Saturday, February 1, 2014

New Study Shows Increased Rate of Birth Defects near Gas Wells

Yesterday, the Joint Landowners Coalition of NY threatened to sue the state if DEC doesn't hurry up and release the SGEIS to allow drilling - and fracking - in New York. This was in response to DEC chief Joseph Martens' comment a couple days earlier that the state had no plans to issue permits for fracking. DEC is waiting for Dr. Shah to complete the health impact review.

While the delay irks some landowners, many others appreciate the extra time, as new findings continue to come in regarding water, air and health impacts related to gas drilling.

On the same day the landowners emailed and Fed-Exxed their demands to permit fracking, Colorado researchers released their findings that show that babies born near gas wells have increased rates for certain birth defects.

The new study shows that women living near gas wells in rural Colorado are more likely to have babies with neural tube and congenital heart defects. These findings add to the already growing concern about health impacts from air pollution at drilling sites, compressor stations and other infrastructure.

Lisa McKenzie and her research team from the Colorado School of Public Health analyzed birth defects among nearly 125,000 births in rural Colorado. They chose towns with fewer than 50,000 residents and examined records from 1996 - 2009, paying particular attention to how close the mothers lived to gas wells.

What they found: babies born to mothers who lived in areas with the highest density of wells (more than 125 wells/ mile) were more than twice as likely to have neural tube defects as babies born to mothers living at least 10 miles away from gas wells. Babies in the high-well density zone also had a 38 percent greater risk of congenital heart defects as children born in areas with no wells.

"Taken together, our results and current trend in natural gas development underscore the importance of conducting more comprehensive and rigorous research on the potential health effects of natural gas development," McKenzie et al wrote in their article published in the journal, Environmental Health Perspectives.  The researchers admit that their study was limited in that they didn't have access to the mothers' health information, socioeconomic information, or actual exposures to air pollutants. They also knew only if a gas well existed in the year of the births - not how active it was - and they assumed that the address of the mother at time of birth was the same as during her first trimester.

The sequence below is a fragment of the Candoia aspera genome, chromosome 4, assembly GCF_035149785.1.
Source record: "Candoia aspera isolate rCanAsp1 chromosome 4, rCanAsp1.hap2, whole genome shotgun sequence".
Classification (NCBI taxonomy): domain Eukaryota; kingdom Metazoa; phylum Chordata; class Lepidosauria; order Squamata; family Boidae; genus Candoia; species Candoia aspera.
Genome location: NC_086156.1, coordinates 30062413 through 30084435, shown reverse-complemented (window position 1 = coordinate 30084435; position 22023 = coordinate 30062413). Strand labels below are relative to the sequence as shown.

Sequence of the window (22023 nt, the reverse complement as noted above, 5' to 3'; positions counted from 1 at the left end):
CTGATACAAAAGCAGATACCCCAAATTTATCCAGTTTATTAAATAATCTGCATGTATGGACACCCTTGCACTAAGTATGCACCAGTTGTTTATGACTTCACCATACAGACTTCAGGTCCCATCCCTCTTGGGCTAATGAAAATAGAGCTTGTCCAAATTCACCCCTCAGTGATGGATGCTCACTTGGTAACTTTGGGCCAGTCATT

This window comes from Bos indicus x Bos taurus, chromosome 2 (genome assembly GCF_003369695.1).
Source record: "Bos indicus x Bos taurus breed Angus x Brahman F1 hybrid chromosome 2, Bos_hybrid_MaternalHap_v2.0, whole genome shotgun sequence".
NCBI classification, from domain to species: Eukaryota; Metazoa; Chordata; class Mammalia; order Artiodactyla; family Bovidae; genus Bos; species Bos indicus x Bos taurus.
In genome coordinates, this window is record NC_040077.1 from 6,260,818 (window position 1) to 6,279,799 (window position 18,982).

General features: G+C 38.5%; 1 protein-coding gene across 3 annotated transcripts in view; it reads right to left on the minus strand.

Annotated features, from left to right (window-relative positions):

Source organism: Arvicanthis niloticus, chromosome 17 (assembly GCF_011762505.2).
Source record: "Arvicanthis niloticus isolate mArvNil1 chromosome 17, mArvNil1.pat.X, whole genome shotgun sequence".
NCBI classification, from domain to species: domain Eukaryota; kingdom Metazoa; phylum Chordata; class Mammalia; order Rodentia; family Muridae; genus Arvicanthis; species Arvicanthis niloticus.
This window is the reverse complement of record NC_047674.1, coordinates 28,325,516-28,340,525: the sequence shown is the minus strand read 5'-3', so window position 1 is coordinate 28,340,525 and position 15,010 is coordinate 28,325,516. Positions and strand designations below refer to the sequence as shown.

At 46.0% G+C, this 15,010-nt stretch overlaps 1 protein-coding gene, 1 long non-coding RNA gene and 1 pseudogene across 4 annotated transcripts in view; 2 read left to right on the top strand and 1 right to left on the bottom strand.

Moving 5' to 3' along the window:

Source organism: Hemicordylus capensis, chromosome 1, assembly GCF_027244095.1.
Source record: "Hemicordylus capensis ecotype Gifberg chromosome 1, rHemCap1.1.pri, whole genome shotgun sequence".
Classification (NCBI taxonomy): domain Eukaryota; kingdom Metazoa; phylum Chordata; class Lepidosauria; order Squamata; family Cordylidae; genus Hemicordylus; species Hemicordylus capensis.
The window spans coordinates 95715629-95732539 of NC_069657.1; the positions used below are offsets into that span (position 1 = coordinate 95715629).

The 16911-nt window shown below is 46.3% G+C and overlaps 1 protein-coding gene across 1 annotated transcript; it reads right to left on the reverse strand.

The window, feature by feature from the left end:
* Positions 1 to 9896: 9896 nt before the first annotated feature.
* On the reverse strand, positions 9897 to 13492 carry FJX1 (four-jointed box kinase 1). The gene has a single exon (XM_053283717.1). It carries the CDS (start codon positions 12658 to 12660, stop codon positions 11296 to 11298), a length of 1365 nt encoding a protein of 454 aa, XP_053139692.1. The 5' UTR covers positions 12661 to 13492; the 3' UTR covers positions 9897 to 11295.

Given that the Colorado Oil and Gas Conservation Commission estimates that 26 percent of  wells in Colorado are located within 150 to 1,000 feet of homes, these findings offer yet one more reason for DEC to overhaul - or withdraw - their proposed fracking regulations.


  1. Good article, Sue, but I wanted to comment on your statement re the highest density of wells in the study being more than 125/mile. I think some people may think this was a typo and/or may be asking themselves if it should be per square mile and/or may be asking themselves how many places have more than 125 gas wells per square mile.

    These are questions I was asking myself when I first saw that number quoted in news articles about the study, so I read the study itself ( to try to find out what was going on.

    It turns out that the researchers (reasonably enough) wanted a way to assess exposure, which you cannot really do with a straight count of the number of wells within a given area, since in some cases the wells may be very close to homes, and in other cases they may be farther away. So the researchers used an "inverse distance weighted" approach which they say is used in air pollution studies. This approach, as the paper states, gives "greater weight to wells closest to the maternal residence. For example, an IDW well count of 125 wells per mile could be computed from 125 wells each located 1 mile from the maternal residence or 25 wells each located 0.2 miles from the maternal residence."

    The paper also notes that "Recent data indicate that exposure to NGD activities is increasingly common. The Colorado Oil and Gas Conservation Commission estimates that 26% of the more than 47,000 oil and gas wells in Colorado are located within 150 to 1000 feet of a home or other type of building intended for human occupancy."